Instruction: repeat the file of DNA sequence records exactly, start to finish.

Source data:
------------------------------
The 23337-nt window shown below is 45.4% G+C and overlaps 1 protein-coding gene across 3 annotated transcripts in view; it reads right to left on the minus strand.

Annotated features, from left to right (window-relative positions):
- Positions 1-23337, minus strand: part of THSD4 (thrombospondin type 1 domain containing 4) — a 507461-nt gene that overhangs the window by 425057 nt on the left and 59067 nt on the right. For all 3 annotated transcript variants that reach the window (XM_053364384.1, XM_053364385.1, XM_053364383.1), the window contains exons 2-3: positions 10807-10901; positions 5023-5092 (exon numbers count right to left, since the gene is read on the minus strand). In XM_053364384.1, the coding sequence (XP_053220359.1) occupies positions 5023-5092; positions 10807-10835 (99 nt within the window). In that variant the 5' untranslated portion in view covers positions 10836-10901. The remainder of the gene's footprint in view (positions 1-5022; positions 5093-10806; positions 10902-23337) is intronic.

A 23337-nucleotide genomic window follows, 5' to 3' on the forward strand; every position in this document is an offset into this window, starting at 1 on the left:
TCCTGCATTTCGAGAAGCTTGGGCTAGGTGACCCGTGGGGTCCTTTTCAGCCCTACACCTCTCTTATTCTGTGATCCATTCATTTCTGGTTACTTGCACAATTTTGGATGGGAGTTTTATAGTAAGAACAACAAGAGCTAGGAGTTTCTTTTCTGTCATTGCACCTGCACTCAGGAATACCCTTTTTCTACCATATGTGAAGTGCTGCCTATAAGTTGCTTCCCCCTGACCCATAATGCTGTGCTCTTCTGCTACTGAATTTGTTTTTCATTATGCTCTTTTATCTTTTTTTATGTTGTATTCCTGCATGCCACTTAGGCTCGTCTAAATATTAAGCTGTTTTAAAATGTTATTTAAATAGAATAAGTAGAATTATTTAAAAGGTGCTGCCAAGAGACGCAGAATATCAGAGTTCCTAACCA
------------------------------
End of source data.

The 23337-nt window shown below is 45.4% G+C and overlaps 1 protein-coding gene across 3 annotated transcripts in view; it reads right to left on the minus strand.

Annotated features, from left to right (window-relative positions):
- Positions 1-23337, minus strand: part of THSD4 (thrombospondin type 1 domain containing 4) — a 507461-nt gene that overhangs the window by 425057 nt on the left and 59067 nt on the right. For all 3 annotated transcript variants that reach the window (XM_053364384.1, XM_053364385.1, XM_053364383.1), the window contains exons 2-3: positions 10807-10901; positions 5023-5092 (exon numbers count right to left, since the gene is read on the minus strand). In XM_053364384.1, the coding sequence (XP_053220359.1) occupies positions 5023-5092; positions 10807-10835 (99 nt within the window). In that variant the 5' untranslated portion in view covers positions 10836-10901. The remainder of the gene's footprint in view (positions 1-5022; positions 5093-10806; positions 10902-23337) is intronic.

A 23337-nucleotide genomic window follows, 5' to 3' on the forward strand; every position in this document is an offset into this window, starting at 1 on the left:
TCCTGCATTTCGAGAAGCTTGGGCTAGGTGACCCGTGGGGTCCTTTTCAGCCCTACACCTCTCTTATTCTGTGATCCATTCATTTCTGGTTACTTGCACAATTTTGGATGGGAGTTTTATAGTAAGAACAACAAGAGCTAGGAGTTTCTTTTCTGTCATTGCACCTGCACTCAGGAATACCCTTTTTCTACCATATGTGAAGTGCTGCCTATAAGTTGCTTCCCCCTGACCCATAATGCTGTGCTCTTCTGCTACTGAATTTGTTTTTCATTATGCTCTTTTATCTTTTTTTATGTTGTATTCCTGCATGCCACTTAGGCTCGTCTAAATATTAAGCTGTTTTAAAATGTTATTTAAATAGAATAAGTAGAATTATTTAAAAGGTGCTGCCAAGAGACGCAGAATATCAGAGTTCCTAACCA